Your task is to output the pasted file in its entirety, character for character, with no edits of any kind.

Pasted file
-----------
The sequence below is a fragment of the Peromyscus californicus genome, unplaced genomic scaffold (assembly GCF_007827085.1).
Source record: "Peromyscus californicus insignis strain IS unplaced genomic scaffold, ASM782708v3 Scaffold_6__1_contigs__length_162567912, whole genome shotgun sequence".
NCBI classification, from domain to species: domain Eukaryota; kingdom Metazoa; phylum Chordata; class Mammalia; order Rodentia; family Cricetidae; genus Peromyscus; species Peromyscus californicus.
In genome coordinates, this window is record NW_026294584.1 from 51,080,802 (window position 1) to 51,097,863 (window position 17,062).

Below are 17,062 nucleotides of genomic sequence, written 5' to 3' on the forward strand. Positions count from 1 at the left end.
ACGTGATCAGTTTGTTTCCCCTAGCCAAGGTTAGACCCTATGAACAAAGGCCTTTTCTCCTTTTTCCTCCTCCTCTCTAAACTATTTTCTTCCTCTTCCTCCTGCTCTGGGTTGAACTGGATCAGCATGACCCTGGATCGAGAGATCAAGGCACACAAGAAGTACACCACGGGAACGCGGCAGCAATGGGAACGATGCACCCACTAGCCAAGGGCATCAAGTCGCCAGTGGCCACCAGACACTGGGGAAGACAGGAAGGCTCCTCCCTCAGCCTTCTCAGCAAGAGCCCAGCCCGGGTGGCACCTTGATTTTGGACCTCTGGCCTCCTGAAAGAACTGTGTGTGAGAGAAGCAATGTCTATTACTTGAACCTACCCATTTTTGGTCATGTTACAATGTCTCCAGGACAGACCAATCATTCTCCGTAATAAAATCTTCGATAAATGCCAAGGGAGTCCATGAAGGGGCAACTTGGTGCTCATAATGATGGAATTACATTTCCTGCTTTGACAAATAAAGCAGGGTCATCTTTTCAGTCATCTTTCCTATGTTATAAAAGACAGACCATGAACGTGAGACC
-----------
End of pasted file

The sequence below is a fragment of the Peromyscus californicus genome, unplaced genomic scaffold (assembly GCF_007827085.1).
Source record: "Peromyscus californicus insignis strain IS unplaced genomic scaffold, ASM782708v3 Scaffold_6__1_contigs__length_162567912, whole genome shotgun sequence".
NCBI classification, from domain to species: domain Eukaryota; kingdom Metazoa; phylum Chordata; class Mammalia; order Rodentia; family Cricetidae; genus Peromyscus; species Peromyscus californicus.
In genome coordinates, this window is record NW_026294584.1 from 51,080,802 (window position 1) to 51,097,863 (window position 17,062).

Below are 17,062 nucleotides of genomic sequence, written 5' to 3' on the forward strand. Positions count from 1 at the left end.
ACGTGATCAGTTTGTTTCCCCTAGCCAAGGTTAGACCCTATGAACAAAGGCCTTTTCTCCTTTTTCCTCCTCCTCTCTAAACTATTTTCTTCCTCTTCCTCCTGCTCTGGGTTGAACTGGATCAGCATGACCCTGGATCGAGAGATCAAGGCACACAAGAAGTACACCACGGGAACGCGGCAGCAATGGGAACGATGCACCCACTAGCCAAGGGCATCAAGTCGCCAGTGGCCACCAGACACTGGGGAAGACAGGAAGGCTCCTCCCTCAGCCTTCTCAGCAAGAGCCCAGCCCGGGTGGCACCTTGATTTTGGACCTCTGGCCTCCTGAAAGAACTGTGTGTGAGAGAAGCAATGTCTATTACTTGAACCTACCCATTTTTGGTCATGTTACAATGTCTCCAGGACAGACCAATCATTCTCCGTAATAAAATCTTCGATAAATGCCAAGGGAGTCCATGAAGGGGCAACTTGGTGCTCATAATGATGGAATTACATTTCCTGCTTTGACAAATAAAGCAGGGTCATCTTTTCAGTCATCTTTCCTATGTTATAAAAGACAGACCATGAACGTGAGACC